Cheques will no longer be an acceptable form of payment or bill of exchange in South Africa after December 31, 2020.
NOW’S the time to pick up the cheque as South Africa is set to ditch the payment method for good.
On November 18, the South African Reserve Bank (SARB), Financial Sector Conduct Authority (FSCA), Payments Association of South Africa (PASA) and the Banking Association South Africa (BASA) issued a joint a statement that from December 31, 2020, cheques would no longer be issued or accepted for deposits or encashments by the country’s banks.
The announcement drew the comical ire of Finance Minister Tito Mboweni who declared on Twitter he would continue to use the method and proudly showed off his Standard Bank cheque book. “Old folks don’t fade away easily!” he wrote.
The SARB listed several factors for its decision to drop cheques, including lengthy processing periods, fraud, transaction fees, a lack of education and protection for the consumer, and ageing cheque processing infrastructure.
Peter Harvey, managing director of payment service provider DPO South Africa, said the SARB’s decision made sense. “The number of cheques processed has declined significantly over the last 10 to 15 years. This, combined with the inherent risk of a cheque as a payment method, makes it a no-brainer to stop cheque processing.
“I find it equally surprising that there is a segment of the population still actively using cheques.”
The handwriting had been on the wall for cheques for some time. The payment method accounts for less than 0.1% of all payments in South Africa. The SARB reported that between September 2019 and September 2020 the usage of cheques had declined at an even faster rate due to the impact of the Covid-19 pandemic, and saw payment values decrease by more than 80%.
In April 2019, the SARB gave the go-ahead for the item limit on cheques to be reduced from R500 000 to R50 000, to come into effect from May 1, 2020. Following the reduction, both FNB and Absa announced the discontinuation of cheque facilities. Absa stopped issuing new cheque books to clients as of July 1, leading to the abandonment of the payment method at the end of the year.
“This decision was taken as part of our efforts to improve risk management, and in consideration of the ongoing decline in the use of cheques,” said Bongiwe Gangeni, deputy chief executive of Retail and Business Bank at the Absa Group. “The sunsetting process has been managed in a phased manner to ensure minimum disruption to our clients’ operations.”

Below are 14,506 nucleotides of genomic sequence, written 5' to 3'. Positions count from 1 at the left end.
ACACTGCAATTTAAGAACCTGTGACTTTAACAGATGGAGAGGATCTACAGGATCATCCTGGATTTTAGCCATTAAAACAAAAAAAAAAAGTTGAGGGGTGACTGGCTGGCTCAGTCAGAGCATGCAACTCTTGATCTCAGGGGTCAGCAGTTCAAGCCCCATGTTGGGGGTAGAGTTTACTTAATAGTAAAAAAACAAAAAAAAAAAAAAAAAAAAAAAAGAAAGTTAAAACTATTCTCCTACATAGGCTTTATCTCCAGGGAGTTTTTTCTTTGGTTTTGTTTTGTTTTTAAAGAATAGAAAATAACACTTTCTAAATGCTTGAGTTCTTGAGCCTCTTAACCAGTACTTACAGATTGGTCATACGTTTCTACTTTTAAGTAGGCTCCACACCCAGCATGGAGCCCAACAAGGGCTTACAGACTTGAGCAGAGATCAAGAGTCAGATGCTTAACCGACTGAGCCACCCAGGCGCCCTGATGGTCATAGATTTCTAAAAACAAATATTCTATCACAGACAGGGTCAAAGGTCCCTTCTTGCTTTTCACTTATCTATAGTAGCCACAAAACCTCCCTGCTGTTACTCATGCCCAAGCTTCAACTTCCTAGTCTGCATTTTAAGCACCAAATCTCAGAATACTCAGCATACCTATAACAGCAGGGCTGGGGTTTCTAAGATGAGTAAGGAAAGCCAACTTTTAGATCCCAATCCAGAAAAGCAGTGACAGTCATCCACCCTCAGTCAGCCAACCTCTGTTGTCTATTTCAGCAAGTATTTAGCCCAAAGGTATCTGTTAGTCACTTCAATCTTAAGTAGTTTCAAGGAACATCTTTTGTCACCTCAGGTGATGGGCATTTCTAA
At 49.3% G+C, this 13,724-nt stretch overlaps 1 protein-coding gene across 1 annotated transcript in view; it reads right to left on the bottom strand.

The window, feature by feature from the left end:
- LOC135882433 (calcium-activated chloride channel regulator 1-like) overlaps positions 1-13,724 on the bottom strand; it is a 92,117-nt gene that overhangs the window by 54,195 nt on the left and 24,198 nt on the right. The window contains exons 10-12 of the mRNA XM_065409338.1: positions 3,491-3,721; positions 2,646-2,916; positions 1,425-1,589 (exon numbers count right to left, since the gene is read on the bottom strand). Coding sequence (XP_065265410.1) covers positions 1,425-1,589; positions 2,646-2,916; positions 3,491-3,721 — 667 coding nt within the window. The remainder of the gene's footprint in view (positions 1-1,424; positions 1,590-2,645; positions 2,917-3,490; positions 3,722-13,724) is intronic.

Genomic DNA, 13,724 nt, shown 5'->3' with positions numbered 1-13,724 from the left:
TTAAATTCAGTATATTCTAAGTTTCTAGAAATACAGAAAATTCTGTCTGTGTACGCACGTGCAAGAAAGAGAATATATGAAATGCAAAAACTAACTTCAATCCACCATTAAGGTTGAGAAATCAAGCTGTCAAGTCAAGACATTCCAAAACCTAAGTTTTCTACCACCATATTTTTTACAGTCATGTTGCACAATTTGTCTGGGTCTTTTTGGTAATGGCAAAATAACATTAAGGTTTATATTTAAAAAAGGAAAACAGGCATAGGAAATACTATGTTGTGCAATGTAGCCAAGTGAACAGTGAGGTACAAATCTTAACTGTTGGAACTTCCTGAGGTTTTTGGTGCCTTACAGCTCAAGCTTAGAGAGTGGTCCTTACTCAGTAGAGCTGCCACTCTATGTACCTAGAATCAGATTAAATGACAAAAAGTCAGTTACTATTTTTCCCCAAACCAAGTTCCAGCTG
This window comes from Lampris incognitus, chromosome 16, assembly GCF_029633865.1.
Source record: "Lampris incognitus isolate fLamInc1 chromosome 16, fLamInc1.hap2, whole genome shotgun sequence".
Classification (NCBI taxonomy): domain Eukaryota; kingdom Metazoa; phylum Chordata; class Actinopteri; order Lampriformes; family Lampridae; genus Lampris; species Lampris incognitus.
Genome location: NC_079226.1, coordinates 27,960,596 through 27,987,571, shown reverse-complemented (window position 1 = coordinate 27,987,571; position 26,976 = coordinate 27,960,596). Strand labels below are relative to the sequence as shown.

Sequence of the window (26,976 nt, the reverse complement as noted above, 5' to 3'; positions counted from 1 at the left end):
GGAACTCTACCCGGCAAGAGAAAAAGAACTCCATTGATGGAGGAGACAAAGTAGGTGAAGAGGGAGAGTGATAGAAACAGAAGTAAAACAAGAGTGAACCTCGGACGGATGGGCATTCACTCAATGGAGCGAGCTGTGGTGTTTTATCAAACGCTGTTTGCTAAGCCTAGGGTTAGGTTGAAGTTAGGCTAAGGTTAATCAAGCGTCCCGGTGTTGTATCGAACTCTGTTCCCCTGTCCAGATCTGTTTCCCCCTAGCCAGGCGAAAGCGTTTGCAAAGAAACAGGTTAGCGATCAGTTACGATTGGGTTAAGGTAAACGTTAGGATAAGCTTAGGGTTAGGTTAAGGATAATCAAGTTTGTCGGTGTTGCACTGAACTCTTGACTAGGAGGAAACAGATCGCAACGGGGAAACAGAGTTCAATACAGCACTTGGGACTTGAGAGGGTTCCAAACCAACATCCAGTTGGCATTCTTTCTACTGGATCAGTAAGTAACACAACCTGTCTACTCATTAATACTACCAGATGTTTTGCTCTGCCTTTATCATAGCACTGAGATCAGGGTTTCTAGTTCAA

Nedbank stopped issuing cheque books on September 1.
The announcement comes as financial institutions and service providers continue to explore and endorse the use of online and mobile banking methods.
On Wednesday, Discovery announced it had made changes to its mobile banking app and announced the addition of a new virtual card system, allowing app users to bypass the need for a physical card.
“With this new capability, our clients will never be left stranded without a card. It’s stored safely in the Discovery Bank app,” said head of Client Insights at Discovery Bank, Akash Dowra. “Furthermore, when the card expires, it will be replaced automatically, and we will carry across any regular payments to the new card, taking away the admin for our clients.”
Equipped with its own unique card number, expiry date, and Card Verification Value (CVV), the virtual card is available to clients and no additional cost, and was recommended to be used for online payments and subscriptions.
“By using both a physical card and a virtual card for different transactions, our clients have the ability to elevate the security on their banking transactions and protect themselves against potential fraud,” Dowra explained.
Discovery’s announcement comes a week after Capitec announced the launch of its own virtual card available to clients through the bank’s mobile app. Both Standard Bank and FNB also offer virtual card facilities.
Pieter de Swardt, country manager for mobile security software provider Entersekt said South Africa was the head of the global pack when it came adopting digital and mobile banking.
“Globally, we’ve seen digital banking increase steadily over the last few years, but with the Covid-19 pandemic necessitating social distancing and lockdown measures, digital banking has exploded,” he explained.
“Even in South Africa, where we already had relatively high mobile banking penetrations, the numbers rose, especially with the focus on social distancing that has made truly contactless transactions so appealing. I think we’re likely to see mobile and contactless transactions grow.”